However I use equisetum very sparingly and on maple only (to open up the surface pores, for the most part of the finishing work I prefer to rely on scrapers only.

Micro-mesh is a fantastic technological tool, I love it for varnish, neck and ebony finishing.

2400, 3200 and 4000 are my preferred grits, sometimes 8000 and 12000 for polishing little spots on varnish (i.e. the eyes of the scroll), really too fine for others extensive work.

My powder arrived from Beare.  It's very fine and uniform, reminds me of the green tea used in the tea ceremony.  I did a trial on spruce and maple and although it works fairly well it's messy and I wasn't happy about the traces left in the pores.  It wasn't as good as the Micro-mesh, Michael Molnar:)

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Apparently using 'reeds' to finish wood is truly ancient.  I believe it's considered to go back to ancient Egypt even.  And apparently the use continued through Greek times, Roman times, and on into Medieval Europe and then Renaissance Europe.

However, the usage from all old descriptions I've ever heard of is simple.  'Rub with reeds'.  No cutting, splicing, flattening, and definitely no grinding to a powder.  

Recently, I learned that Japanese wood culture has a different leaf that they use in a similar way, just rubbing.  

The virtue of Horsetail isn't just that it's a fine abrasive, which is all that's left if you grind it.  The virtue is that it is a fine hard abrasive held in a yielding and eroding strata which itself is a soft abrasive.  Sandpaper and microfiber give abrasives in a yielding strata, if you don't put backing on.   Pumice stone (again not powdered!) and cuttlefish bone give abrasives in an eroding strata.  But reed gives fine abrasive in a strata that both yields and erodes.   This is wonderful for finishing out.  It also leaves the surface very clean and perhaps a bit burnished.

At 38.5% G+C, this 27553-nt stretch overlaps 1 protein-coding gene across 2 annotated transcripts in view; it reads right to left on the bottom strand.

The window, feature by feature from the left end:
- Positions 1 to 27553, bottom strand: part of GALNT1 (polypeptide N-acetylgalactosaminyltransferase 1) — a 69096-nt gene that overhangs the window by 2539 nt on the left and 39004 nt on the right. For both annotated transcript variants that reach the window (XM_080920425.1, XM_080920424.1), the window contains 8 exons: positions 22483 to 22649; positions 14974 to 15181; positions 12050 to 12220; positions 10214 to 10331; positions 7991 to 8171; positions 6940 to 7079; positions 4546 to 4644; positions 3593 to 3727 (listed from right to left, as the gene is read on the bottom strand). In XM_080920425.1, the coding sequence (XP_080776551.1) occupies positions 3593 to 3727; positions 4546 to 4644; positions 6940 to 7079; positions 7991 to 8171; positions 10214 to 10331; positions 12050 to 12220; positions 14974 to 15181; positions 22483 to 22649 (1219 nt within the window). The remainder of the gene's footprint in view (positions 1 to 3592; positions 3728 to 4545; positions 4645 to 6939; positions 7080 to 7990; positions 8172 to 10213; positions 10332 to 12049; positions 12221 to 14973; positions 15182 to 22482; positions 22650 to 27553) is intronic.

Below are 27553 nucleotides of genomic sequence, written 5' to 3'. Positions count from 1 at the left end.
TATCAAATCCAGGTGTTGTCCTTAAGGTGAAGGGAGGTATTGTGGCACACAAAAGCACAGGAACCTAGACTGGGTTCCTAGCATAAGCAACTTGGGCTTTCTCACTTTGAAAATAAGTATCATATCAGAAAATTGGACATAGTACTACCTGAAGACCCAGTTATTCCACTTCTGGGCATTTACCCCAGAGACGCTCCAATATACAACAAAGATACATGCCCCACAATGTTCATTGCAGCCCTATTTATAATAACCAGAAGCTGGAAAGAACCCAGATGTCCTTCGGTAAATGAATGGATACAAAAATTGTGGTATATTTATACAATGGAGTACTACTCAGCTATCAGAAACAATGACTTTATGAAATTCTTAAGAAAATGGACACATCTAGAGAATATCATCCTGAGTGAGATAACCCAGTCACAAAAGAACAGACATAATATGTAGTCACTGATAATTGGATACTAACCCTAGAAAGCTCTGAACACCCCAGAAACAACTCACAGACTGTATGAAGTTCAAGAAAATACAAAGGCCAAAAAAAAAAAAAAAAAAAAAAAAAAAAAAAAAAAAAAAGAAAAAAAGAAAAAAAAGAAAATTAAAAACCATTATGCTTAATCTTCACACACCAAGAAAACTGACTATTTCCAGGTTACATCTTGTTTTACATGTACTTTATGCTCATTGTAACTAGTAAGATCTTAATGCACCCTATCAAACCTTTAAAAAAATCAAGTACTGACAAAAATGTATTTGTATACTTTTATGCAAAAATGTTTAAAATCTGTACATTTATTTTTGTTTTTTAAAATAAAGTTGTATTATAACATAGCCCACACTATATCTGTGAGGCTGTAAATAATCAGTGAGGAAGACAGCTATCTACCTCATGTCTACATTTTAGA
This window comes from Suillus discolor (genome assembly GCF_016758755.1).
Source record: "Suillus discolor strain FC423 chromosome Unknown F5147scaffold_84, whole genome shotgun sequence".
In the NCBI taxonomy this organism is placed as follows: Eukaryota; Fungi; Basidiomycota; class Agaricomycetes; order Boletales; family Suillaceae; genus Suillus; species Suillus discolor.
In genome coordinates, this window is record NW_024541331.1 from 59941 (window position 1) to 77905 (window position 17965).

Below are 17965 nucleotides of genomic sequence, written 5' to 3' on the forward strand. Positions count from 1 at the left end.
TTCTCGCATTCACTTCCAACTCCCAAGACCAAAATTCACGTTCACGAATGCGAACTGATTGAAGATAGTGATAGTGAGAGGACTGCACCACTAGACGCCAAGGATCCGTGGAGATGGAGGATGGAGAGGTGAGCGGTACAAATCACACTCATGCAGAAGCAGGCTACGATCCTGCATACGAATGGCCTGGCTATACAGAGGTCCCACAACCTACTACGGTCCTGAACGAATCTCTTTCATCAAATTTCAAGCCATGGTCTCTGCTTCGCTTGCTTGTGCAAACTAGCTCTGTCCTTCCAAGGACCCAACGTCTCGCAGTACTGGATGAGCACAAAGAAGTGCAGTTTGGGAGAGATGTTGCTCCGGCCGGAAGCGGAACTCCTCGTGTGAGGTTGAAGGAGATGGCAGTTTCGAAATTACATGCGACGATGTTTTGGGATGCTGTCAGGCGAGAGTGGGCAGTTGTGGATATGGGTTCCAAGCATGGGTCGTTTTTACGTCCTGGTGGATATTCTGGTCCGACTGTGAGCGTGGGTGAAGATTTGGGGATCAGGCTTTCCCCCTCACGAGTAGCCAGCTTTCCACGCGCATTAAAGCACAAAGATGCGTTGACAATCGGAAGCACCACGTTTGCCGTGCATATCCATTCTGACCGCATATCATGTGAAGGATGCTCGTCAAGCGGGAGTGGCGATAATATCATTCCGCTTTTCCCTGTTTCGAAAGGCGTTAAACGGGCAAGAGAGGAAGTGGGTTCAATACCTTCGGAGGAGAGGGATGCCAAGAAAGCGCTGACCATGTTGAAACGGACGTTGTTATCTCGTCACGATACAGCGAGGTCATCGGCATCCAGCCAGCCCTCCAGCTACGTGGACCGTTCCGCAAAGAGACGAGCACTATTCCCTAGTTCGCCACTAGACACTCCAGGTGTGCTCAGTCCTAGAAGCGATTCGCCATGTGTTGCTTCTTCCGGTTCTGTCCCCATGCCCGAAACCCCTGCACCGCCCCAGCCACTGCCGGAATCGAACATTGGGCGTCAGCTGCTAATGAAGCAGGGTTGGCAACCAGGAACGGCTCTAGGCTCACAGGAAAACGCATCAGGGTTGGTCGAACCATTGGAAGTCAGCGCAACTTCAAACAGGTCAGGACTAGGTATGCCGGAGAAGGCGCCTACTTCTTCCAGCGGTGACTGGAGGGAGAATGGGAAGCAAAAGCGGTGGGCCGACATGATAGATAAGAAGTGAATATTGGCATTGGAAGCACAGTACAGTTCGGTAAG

I suspect that a very ancient work sequence would tend to be:  carve with blade, smooth out the shape with pumice, scrap the surface clean with blade, finish with reeds.

 

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I've never tried it fresh.  Dry is the way I use it.  I cut it into two or three  inch strips from a big bunch hanging on the wall and give the back  and sides a good rub down with it.  Does a very nice job of smoothing the wood.  It's never occured to me that it might have sound improvement properties.  Fascinating idea, sounds like alchemy.

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1 hour ago, lawrence furse said:

I've never tried it fresh.  Dry is the way I use it.  I cut it into two or three  inch strips from a big bunch hanging on the wall and give the back  and sides a good rub down with it.  Does a very nice job of smoothing the wood.  It's never occured to me that it might have sound improvement properties.  Fascinating idea, sounds like alchemy.

Never use it fresh, it would dirty the wood.

Sound improvements? I do not think it is possible that it does....